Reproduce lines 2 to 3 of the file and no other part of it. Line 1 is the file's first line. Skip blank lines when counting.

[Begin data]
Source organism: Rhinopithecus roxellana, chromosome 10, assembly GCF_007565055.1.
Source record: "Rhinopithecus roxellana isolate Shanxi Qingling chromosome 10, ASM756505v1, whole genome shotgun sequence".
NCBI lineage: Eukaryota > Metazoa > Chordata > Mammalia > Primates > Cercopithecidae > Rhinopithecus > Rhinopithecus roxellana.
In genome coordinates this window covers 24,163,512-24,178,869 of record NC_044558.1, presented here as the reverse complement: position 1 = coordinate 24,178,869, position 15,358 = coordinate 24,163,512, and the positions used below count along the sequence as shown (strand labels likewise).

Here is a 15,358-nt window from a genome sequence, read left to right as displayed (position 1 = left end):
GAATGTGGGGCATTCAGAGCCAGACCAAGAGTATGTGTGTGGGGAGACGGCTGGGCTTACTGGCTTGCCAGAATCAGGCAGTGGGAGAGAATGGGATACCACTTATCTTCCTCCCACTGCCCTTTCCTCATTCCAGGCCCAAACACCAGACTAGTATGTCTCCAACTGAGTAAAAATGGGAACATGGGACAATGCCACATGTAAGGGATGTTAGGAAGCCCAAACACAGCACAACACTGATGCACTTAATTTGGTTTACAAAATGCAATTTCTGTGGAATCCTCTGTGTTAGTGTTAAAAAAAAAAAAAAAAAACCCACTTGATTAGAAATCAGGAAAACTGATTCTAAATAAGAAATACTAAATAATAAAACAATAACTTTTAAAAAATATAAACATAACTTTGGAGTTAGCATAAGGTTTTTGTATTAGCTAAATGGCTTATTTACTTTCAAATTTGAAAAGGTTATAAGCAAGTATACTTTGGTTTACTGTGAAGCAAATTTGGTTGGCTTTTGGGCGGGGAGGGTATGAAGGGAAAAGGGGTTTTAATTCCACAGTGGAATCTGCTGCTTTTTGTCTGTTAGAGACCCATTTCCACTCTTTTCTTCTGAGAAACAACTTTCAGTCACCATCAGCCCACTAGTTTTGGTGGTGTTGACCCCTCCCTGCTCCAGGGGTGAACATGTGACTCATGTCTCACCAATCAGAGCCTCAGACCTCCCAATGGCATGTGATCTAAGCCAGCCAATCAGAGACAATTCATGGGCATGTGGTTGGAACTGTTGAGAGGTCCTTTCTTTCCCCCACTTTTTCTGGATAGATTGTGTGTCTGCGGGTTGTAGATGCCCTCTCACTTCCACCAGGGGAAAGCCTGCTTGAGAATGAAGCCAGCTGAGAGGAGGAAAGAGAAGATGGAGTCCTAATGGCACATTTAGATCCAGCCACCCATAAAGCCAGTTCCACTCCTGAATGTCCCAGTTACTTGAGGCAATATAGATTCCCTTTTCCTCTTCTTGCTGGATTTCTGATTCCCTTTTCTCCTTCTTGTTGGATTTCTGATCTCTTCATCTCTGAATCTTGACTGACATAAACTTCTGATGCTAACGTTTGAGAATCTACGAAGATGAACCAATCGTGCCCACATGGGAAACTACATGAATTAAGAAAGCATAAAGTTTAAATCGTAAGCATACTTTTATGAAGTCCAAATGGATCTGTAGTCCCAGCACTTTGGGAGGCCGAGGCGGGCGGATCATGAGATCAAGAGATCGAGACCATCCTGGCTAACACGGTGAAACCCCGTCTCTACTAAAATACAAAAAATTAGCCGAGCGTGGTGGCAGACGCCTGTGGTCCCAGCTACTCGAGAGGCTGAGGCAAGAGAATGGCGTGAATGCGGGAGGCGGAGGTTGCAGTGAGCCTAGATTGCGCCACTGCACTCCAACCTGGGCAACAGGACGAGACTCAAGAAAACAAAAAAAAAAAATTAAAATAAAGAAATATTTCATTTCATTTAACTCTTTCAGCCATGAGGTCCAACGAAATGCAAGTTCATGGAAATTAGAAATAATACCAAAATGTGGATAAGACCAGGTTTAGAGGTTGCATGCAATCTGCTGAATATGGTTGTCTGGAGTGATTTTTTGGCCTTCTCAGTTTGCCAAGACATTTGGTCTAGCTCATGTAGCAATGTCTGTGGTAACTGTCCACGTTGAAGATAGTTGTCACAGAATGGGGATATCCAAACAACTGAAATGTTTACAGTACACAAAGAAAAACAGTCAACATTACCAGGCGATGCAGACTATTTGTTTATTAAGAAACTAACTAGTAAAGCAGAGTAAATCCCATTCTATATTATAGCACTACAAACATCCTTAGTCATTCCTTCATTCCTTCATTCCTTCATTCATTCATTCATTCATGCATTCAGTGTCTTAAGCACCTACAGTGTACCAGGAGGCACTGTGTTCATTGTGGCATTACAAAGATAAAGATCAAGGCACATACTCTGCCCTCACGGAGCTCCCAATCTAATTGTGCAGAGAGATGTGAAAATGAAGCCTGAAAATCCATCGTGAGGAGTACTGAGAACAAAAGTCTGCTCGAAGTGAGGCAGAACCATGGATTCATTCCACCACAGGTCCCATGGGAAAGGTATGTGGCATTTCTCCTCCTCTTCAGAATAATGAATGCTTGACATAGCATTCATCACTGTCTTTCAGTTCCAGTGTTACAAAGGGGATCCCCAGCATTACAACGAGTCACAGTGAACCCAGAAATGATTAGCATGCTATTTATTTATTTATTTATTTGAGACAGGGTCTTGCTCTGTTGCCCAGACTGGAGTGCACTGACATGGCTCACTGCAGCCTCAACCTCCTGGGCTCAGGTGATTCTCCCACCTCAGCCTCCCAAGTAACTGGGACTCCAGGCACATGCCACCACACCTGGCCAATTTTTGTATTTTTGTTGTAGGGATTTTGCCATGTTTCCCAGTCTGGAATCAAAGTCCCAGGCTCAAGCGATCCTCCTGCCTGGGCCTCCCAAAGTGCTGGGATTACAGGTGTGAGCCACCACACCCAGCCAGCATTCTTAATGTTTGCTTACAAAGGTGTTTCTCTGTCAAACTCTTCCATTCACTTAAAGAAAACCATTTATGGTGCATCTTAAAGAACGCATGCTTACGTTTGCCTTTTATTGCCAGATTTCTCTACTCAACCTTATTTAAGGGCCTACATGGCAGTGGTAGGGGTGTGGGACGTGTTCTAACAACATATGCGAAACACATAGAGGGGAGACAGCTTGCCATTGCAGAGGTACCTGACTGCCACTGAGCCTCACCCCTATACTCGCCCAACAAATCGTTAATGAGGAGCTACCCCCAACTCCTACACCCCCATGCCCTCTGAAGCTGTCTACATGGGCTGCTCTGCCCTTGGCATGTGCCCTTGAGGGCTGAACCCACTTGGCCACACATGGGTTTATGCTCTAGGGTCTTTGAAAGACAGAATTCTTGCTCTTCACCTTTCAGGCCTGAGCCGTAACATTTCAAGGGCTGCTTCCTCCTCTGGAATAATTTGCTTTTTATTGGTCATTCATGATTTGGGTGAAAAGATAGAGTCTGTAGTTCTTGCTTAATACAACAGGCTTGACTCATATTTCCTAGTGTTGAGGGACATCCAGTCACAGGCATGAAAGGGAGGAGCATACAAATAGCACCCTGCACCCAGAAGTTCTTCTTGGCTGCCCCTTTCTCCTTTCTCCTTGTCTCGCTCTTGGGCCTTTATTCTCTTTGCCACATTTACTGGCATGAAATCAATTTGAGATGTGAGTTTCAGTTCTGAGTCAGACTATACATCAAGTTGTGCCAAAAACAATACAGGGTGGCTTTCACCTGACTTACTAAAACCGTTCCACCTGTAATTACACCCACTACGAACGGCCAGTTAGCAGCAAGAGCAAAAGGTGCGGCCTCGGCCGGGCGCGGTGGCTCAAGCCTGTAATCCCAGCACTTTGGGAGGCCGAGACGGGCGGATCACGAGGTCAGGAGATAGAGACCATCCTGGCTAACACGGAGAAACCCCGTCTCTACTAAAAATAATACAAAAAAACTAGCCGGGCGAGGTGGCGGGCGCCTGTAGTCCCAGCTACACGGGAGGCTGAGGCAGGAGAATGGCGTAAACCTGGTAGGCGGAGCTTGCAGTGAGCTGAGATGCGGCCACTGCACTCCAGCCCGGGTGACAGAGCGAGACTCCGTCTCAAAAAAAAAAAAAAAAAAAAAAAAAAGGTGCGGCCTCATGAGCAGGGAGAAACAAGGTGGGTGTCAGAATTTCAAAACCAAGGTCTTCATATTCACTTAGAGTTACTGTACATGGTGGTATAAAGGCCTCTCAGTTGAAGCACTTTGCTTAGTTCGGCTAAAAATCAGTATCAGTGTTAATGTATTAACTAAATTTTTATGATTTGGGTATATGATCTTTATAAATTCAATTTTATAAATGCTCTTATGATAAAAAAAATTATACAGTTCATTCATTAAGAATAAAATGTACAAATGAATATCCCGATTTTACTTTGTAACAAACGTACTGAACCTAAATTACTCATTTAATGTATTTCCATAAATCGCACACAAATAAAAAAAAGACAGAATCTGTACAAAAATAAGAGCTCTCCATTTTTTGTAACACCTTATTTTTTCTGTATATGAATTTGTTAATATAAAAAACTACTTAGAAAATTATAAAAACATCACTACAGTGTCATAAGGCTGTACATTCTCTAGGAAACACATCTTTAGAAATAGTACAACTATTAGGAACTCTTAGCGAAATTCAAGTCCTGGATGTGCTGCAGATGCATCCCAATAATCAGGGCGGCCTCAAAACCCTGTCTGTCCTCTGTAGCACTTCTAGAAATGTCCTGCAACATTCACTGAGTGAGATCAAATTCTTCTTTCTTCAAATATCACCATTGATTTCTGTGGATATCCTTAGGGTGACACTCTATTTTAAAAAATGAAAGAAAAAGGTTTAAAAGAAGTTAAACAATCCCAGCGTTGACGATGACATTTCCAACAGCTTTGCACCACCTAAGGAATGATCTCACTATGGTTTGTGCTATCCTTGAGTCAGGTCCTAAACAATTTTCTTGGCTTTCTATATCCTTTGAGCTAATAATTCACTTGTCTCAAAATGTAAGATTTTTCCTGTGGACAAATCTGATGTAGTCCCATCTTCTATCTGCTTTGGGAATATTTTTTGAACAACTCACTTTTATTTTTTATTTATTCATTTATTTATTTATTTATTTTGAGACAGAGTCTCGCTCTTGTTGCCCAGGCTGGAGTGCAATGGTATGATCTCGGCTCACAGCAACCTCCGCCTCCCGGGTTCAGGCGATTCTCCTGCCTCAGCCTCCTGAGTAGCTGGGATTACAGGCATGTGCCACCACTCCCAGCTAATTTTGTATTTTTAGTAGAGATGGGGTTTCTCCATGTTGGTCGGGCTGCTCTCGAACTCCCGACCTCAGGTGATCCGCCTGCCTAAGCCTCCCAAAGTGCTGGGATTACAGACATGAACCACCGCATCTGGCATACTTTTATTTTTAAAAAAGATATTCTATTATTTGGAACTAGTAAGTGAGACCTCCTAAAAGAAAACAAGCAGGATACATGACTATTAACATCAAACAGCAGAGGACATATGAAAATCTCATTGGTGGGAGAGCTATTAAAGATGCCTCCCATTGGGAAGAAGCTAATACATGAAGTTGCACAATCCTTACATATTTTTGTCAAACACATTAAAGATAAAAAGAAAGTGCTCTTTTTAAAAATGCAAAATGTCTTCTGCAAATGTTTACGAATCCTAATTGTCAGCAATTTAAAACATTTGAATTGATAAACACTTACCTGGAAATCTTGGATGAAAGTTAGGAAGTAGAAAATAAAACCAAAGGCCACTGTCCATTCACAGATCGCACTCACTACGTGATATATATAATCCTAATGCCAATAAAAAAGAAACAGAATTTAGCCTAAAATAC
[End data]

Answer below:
Source record: "Rhinopithecus roxellana isolate Shanxi Qingling chromosome 10, ASM756505v1, whole genome shotgun sequence".
NCBI lineage: Eukaryota > Metazoa > Chordata > Mammalia > Primates > Cercopithecidae > Rhinopithecus > Rhinopithecus roxellana.